Is piracy a prerequisite for a striving homebrew scene?
When they hacked the PS4 to port Linux to it, Fail0verflow were very clear that they will be trying to steer pirates away from the console, by making “native” hack development less appealing to the masses than Linux gaming or even things such as SteamOS.
The idea is that if Linux runs solidly enough on the PS4, developers will focus on that more than trying to create native hacks and a Custom Firmware. Native hacks would be the first step to piracy, while Linux would not. Don’t get me wrong: one needs a native hack to install & run Linux, meaning that if we want Linux on the PS4, someone will have to make the first step no matter what. But a striving Linux on PS4 community could steer coders’ attention away from trying to break “more” into the PS4 security. If the skilled people all focus on non piracy stuff, pirates will have no available option/tools.
It’s a nice dream to have, but, forgetting for a moment that once the PS4 is Jailbroken, *any* dev could decide to work on native hacks and enabling piracy, I wanted to reflect on the fact that a tiny devs community focusing on an “elitist” (pardon my french, intentional flamebait) OS, will fail to attract the masses.
As a matter of fact, Enigma85 brought this topic to my attention in the comments section of the blog. He says:
These Linux on ps4 updates are great and all, but kind of pointless until they release an exploit. Scenes that worry about piracy always die. That’s part of the reason the vita scene has died I’m sure. When piracy is available for a scene, sure it poisons the water, but it also opens the scene wide open for homebrew. You’ll never deter piracy. If you can’t beat them join them, or at least don’t worry about that side of the scene.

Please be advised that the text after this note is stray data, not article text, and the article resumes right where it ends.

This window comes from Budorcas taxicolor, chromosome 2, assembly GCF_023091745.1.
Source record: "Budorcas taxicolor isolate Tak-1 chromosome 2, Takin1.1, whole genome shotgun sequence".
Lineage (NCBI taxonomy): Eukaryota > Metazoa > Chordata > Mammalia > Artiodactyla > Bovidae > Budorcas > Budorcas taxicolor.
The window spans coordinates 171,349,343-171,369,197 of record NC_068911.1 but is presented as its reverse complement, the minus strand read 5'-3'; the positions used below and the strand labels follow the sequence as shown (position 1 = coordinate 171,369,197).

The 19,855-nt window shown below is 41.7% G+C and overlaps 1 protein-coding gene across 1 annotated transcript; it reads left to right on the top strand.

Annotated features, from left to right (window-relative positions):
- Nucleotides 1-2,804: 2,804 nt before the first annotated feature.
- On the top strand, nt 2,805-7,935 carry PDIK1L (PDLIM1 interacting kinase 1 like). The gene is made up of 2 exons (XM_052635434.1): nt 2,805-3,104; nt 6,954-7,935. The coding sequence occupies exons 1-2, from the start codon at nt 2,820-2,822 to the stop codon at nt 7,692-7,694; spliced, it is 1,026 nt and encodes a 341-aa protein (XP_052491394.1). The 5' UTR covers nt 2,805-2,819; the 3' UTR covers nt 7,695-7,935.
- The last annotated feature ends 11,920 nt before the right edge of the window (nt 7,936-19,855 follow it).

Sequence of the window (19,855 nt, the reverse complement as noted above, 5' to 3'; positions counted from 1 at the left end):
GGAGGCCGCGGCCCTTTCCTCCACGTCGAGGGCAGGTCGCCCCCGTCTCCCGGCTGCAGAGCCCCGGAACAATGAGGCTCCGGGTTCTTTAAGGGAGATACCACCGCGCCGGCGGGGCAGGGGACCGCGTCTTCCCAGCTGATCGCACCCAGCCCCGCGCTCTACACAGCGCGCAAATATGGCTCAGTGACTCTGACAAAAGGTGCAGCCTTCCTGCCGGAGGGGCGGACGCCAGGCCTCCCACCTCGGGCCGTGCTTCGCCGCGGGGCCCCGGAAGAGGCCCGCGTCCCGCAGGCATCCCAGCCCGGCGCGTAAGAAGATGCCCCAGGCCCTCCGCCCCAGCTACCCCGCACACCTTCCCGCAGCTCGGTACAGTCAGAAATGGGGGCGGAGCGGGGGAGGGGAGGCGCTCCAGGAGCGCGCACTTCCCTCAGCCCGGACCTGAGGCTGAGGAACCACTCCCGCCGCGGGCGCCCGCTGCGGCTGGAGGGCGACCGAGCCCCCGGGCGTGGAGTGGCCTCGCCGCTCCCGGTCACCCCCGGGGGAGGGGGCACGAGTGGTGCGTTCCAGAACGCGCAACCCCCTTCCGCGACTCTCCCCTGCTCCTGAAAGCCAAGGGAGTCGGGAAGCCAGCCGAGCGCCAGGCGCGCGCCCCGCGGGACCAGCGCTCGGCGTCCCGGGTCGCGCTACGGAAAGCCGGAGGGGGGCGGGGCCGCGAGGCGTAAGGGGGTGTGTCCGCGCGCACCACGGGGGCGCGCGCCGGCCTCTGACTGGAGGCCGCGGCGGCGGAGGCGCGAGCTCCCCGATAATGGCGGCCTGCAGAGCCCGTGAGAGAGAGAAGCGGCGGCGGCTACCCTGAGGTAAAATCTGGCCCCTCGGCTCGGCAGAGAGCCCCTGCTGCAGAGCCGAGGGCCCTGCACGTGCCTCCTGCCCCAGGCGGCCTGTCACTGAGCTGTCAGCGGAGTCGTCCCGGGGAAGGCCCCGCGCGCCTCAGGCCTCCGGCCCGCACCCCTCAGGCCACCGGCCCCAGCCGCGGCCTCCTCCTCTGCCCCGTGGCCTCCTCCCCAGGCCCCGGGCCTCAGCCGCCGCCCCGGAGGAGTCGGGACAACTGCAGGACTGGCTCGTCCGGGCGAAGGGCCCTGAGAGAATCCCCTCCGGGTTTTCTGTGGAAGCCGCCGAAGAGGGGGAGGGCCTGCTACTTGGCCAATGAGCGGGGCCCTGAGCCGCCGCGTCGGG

I tend to agree with this comment.
As much as I want to love the Rejuvenate native hack on the PS Vita, it’s a euphemism to say it never really took off. The Revitalize homebrew competition, my personal attempt to kick-start the whole Rejuvenate homebrew community with $1000 in cash prizes, attracted a total of 13 homebrew entries. That’s not a lot. Compare that to the PSP genesis competition which we ran in 2011 and attracted more than 120 entries! Don’t get me wrong, quantity doesn’t trump quality, but still.
There are several reasons Rejuvenate did not attract the masses. Running the hack was not a very “user-friendly” experience. Having to “check in” every day on our site to keep the certificate up and running isn’t great, and there’ not much we can do about it. And having to stay on a low firmware “only” for homebrew isn’t really attractive either.
But let’s face it. If Rejuvenate had been “piracy enabling”, a bunch of Vita owners would have suddenly found very compelling reasons to stay on firmware 3.51. And if they get homebrew games and emulation on the side? Sure, why not.